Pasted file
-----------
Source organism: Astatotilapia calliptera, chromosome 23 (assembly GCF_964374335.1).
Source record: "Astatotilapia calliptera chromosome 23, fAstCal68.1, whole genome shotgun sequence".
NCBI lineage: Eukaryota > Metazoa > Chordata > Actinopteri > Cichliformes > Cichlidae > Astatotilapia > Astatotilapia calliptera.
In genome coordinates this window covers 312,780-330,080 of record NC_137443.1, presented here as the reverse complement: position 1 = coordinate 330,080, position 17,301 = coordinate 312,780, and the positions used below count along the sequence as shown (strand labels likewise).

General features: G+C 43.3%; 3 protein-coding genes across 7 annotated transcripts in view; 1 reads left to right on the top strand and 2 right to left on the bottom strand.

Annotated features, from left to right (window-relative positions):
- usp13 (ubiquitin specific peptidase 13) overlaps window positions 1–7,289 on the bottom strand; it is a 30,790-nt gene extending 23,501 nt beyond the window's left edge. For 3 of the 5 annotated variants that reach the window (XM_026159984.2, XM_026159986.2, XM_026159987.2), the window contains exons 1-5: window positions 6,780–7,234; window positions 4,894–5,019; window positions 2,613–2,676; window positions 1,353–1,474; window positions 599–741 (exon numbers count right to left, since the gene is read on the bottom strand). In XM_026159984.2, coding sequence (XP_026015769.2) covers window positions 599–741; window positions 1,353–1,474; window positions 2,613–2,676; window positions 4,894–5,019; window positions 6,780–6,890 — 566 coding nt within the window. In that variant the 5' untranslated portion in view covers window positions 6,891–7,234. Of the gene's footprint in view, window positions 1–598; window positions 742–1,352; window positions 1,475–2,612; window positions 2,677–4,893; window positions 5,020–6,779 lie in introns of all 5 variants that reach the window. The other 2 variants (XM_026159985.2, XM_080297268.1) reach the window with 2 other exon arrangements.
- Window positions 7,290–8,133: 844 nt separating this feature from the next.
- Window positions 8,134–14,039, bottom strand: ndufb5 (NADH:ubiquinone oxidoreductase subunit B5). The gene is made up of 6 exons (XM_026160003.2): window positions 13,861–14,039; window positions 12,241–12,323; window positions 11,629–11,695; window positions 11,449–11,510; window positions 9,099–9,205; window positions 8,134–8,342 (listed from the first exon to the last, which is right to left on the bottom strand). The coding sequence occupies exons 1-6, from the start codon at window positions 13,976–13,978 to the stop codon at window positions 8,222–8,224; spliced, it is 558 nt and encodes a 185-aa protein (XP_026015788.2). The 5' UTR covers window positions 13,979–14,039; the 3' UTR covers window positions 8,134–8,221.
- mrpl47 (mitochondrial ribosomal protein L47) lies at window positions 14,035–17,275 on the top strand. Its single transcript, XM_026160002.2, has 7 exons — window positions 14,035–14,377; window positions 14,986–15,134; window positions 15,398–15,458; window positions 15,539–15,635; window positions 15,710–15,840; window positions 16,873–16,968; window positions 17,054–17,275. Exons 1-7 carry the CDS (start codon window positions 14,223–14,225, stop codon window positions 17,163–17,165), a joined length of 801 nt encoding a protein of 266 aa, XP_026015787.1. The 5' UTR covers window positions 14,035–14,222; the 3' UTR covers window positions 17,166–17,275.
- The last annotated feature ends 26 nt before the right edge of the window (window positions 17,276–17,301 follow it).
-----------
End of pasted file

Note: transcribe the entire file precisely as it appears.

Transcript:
Source organism: Astatotilapia calliptera, chromosome 23 (assembly GCF_964374335.1).
Source record: "Astatotilapia calliptera chromosome 23, fAstCal68.1, whole genome shotgun sequence".
NCBI lineage: Eukaryota > Metazoa > Chordata > Actinopteri > Cichliformes > Cichlidae > Astatotilapia > Astatotilapia calliptera.
In genome coordinates this window covers 312,780-330,080 of record NC_137443.1, presented here as the reverse complement: position 1 = coordinate 330,080, position 17,301 = coordinate 312,780, and the positions used below count along the sequence as shown (strand labels likewise).

General features: G+C 43.3%; 3 protein-coding genes across 7 annotated transcripts in view; 1 reads left to right on the top strand and 2 right to left on the bottom strand.

Annotated features, from left to right (window-relative positions):
- usp13 (ubiquitin specific peptidase 13) overlaps window positions 1–7,289 on the bottom strand; it is a 30,790-nt gene extending 23,501 nt beyond the window's left edge. For 3 of the 5 annotated variants that reach the window (XM_026159984.2, XM_026159986.2, XM_026159987.2), the window contains exons 1-5: window positions 6,780–7,234; window positions 4,894–5,019; window positions 2,613–2,676; window positions 1,353–1,474; window positions 599–741 (exon numbers count right to left, since the gene is read on the bottom strand). In XM_026159984.2, coding sequence (XP_026015769.2) covers window positions 599–741; window positions 1,353–1,474; window positions 2,613–2,676; window positions 4,894–5,019; window positions 6,780–6,890 — 566 coding nt within the window. In that variant the 5' untranslated portion in view covers window positions 6,891–7,234. Of the gene's footprint in view, window positions 1–598; window positions 742–1,352; window positions 1,475–2,612; window positions 2,677–4,893; window positions 5,020–6,779 lie in introns of all 5 variants that reach the window. The other 2 variants (XM_026159985.2, XM_080297268.1) reach the window with 2 other exon arrangements.
- Window positions 7,290–8,133: 844 nt separating this feature from the next.
- Window positions 8,134–14,039, bottom strand: ndufb5 (NADH:ubiquinone oxidoreductase subunit B5). The gene is made up of 6 exons (XM_026160003.2): window positions 13,861–14,039; window positions 12,241–12,323; window positions 11,629–11,695; window positions 11,449–11,510; window positions 9,099–9,205; window positions 8,134–8,342 (listed from the first exon to the last, which is right to left on the bottom strand). The coding sequence occupies exons 1-6, from the start codon at window positions 13,976–13,978 to the stop codon at window positions 8,222–8,224; spliced, it is 558 nt and encodes a 185-aa protein (XP_026015788.2). The 5' UTR covers window positions 13,979–14,039; the 3' UTR covers window positions 8,134–8,221.
- mrpl47 (mitochondrial ribosomal protein L47) lies at window positions 14,035–17,275 on the top strand. Its single transcript, XM_026160002.2, has 7 exons — window positions 14,035–14,377; window positions 14,986–15,134; window positions 15,398–15,458; window positions 15,539–15,635; window positions 15,710–15,840; window positions 16,873–16,968; window positions 17,054–17,275. Exons 1-7 carry the CDS (start codon window positions 14,223–14,225, stop codon window positions 17,163–17,165), a joined length of 801 nt encoding a protein of 266 aa, XP_026015787.1. The 5' UTR covers window positions 14,035–14,222; the 3' UTR covers window positions 17,166–17,275.
- The last annotated feature ends 26 nt before the right edge of the window (window positions 17,276–17,301 follow it).